Last time, we set up JUnit 5 to be able to write tests. So let’s do it!


This post is part of a series about JUnit 5:

Most of what you will read here and more can be found in the emerging JUnit 5 user guide. Note that it is based on an alpha version and hence subject to change.Indeed, we are encouraged to open issues or pull requests so that JUnit 5 can improve further. Please make use of this opportunity! It is our chance to help JUnit help us, so if something you see here could be improved, make sure to take it upeam.This post will get updated when it becomes necessary. The code samples I show here can be found on GitHub.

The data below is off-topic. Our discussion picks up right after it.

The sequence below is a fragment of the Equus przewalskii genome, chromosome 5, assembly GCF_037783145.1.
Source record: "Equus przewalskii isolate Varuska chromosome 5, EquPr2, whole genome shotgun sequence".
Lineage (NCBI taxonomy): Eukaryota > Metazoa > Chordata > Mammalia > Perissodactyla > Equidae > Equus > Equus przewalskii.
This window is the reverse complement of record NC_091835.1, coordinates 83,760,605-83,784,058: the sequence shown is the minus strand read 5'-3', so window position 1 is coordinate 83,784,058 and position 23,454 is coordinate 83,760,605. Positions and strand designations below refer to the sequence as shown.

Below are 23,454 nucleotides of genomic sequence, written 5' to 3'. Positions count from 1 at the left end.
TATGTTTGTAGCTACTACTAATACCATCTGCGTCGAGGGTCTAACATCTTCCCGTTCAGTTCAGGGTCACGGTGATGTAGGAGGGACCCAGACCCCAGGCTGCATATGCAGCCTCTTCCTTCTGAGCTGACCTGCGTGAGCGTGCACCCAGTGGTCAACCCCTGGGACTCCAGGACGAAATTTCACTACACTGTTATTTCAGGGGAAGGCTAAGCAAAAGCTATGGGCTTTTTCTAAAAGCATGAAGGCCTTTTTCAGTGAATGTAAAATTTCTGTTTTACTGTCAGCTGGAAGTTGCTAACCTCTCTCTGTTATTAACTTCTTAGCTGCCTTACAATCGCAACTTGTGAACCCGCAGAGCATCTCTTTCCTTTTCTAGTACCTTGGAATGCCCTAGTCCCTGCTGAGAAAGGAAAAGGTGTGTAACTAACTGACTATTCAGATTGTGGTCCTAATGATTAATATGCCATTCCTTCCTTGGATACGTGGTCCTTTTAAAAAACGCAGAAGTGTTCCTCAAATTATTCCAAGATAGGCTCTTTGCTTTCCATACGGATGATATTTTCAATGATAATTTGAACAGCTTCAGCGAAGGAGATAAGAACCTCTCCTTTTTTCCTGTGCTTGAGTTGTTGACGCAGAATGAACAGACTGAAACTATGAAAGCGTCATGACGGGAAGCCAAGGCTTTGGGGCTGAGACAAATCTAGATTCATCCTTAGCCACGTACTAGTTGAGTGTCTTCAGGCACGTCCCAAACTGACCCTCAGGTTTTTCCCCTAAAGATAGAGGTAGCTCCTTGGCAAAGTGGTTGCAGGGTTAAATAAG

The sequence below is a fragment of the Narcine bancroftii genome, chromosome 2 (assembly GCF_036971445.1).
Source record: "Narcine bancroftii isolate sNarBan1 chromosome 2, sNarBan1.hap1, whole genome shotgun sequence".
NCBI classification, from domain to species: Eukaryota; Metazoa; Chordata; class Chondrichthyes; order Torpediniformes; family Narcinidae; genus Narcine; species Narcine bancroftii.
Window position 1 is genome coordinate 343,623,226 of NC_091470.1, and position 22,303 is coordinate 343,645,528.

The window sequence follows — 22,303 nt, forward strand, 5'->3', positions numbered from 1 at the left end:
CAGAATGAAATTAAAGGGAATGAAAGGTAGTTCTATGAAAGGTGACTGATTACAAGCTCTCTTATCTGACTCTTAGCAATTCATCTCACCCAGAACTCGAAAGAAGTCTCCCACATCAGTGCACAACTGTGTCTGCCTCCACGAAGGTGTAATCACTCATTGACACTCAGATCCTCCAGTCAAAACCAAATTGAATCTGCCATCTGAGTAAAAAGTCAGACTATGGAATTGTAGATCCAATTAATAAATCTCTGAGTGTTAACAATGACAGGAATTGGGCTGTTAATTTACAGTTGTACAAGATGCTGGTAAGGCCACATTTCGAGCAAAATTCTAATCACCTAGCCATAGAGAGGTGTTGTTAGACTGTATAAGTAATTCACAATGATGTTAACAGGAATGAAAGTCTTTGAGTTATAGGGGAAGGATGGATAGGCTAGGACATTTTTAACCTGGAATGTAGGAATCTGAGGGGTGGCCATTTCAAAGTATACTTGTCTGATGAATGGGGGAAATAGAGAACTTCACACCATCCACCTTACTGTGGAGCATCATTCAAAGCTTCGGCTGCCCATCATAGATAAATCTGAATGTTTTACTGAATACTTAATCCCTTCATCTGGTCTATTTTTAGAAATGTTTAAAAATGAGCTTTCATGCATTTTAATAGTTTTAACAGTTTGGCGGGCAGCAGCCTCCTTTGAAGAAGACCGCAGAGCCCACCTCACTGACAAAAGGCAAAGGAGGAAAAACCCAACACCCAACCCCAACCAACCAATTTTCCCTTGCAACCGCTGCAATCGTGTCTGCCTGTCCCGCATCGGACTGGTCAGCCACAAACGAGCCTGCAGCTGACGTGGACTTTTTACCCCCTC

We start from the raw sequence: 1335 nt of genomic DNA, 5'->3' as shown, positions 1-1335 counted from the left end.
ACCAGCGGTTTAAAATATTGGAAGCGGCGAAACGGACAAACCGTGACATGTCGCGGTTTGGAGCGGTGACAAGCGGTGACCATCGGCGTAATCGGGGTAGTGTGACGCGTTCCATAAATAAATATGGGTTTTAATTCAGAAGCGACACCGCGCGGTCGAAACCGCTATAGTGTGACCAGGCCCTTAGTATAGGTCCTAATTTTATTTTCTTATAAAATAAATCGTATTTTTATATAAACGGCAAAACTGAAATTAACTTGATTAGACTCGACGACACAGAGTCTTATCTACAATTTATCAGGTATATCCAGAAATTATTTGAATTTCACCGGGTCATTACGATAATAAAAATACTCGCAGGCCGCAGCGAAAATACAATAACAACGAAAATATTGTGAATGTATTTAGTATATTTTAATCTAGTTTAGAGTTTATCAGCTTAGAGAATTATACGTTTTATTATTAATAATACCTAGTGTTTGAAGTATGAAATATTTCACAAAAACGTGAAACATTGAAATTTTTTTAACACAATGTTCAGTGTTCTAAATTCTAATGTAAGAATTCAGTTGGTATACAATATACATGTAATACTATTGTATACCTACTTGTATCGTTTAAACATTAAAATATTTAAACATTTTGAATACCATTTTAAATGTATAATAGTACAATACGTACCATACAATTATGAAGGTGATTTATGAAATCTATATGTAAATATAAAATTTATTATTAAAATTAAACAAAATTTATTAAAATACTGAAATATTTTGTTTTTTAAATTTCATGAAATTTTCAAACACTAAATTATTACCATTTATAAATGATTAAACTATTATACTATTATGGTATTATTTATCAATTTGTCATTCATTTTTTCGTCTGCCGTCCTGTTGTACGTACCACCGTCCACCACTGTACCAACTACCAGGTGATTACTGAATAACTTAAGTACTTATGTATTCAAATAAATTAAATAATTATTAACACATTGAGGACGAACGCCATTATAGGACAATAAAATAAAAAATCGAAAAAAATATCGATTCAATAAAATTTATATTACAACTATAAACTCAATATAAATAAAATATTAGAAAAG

The new architecture, which we will discuss another time, is aimed at extensibility. It is possible that someday very alien (at least to us run-of-the-mill Java devs) testing techniques will be possible with JUnit 5.

But for now the basics are very similar to the current version 4. JUnit 5’s surface undergoes a deliberately incremental improvement and developers should feel right at home. At least I do and I think you will, too:

JUnit 5 – The Basics

| Methodology & Culture| 932 views | 0 Comments
About The Author
- Nicolai is a thirty year old boy, as the narrator would put it, who has found his passion in software development. He constantly reads, thinks, and writes about it, and codes for a living as well as for fun. Nicolai is the editor of SitePoint's Java channel, writes The Java 9 Module System with Manning, blogs about software development on, and is a long-tail contributor to several open source projects. You can hire him for all kinds of things.

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